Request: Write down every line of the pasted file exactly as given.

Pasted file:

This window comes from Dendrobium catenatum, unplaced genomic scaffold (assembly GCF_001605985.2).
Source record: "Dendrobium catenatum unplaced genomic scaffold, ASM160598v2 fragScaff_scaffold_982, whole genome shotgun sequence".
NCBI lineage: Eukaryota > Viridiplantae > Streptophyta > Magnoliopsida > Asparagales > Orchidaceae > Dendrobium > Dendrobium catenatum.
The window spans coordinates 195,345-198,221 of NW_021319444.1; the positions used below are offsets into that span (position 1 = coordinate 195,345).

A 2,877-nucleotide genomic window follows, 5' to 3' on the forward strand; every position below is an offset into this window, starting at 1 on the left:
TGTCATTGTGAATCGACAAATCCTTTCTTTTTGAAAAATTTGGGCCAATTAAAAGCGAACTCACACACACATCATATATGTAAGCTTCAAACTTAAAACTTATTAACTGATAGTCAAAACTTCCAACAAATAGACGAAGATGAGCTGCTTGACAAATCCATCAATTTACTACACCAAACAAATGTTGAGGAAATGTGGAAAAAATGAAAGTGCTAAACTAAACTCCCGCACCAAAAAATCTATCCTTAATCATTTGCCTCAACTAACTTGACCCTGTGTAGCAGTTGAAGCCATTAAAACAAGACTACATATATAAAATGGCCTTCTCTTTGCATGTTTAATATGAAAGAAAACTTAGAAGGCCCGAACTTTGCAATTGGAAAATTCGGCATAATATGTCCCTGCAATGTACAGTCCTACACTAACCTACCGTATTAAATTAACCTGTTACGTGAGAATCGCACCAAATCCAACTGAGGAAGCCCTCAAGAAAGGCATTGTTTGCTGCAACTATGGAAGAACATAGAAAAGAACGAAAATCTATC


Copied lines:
This window comes from Dendrobium catenatum, unplaced genomic scaffold (assembly GCF_001605985.2).
Source record: "Dendrobium catenatum unplaced genomic scaffold, ASM160598v2 fragScaff_scaffold_982, whole genome shotgun sequence".
NCBI lineage: Eukaryota > Viridiplantae > Streptophyta > Magnoliopsida > Asparagales > Orchidaceae > Dendrobium > Dendrobium catenatum.
The window spans coordinates 195,345-198,221 of NW_021319444.1; the positions used below are offsets into that span (position 1 = coordinate 195,345).

A 2,877-nucleotide genomic window follows, 5' to 3' on the forward strand; every position below is an offset into this window, starting at 1 on the left:
TGTCATTGTGAATCGACAAATCCTTTCTTTTTGAAAAATTTGGGCCAATTAAAAGCGAACTCACACACACATCATATATGTAAGCTTCAAACTTAAAACTTATTAACTGATAGTCAAAACTTCCAACAAATAGACGAAGATGAGCTGCTTGACAAATCCATCAATTTACTACACCAAACAAATGTTGAGGAAATGTGGAAAAAATGAAAGTGCTAAACTAAACTCCCGCACCAAAAAATCTATCCTTAATCATTTGCCTCAACTAACTTGACCCTGTGTAGCAGTTGAAGCCATTAAAACAAGACTACATATATAAAATGGCCTTCTCTTTGCATGTTTAATATGAAAGAAAACTTAGAAGGCCCGAACTTTGCAATTGGAAAATTCGGCATAATATGTCCCTGCAATGTACAGTCCTACACTAACCTACCGTATTAAATTAACCTGTTACGTGAGAATCGCACCAAATCCAACTGAGGAAGCCCTCAAGAAAGGCATTGTTTGCTGCAACTATGGAAGAACATAGAAAAGAACGAAAATCTATC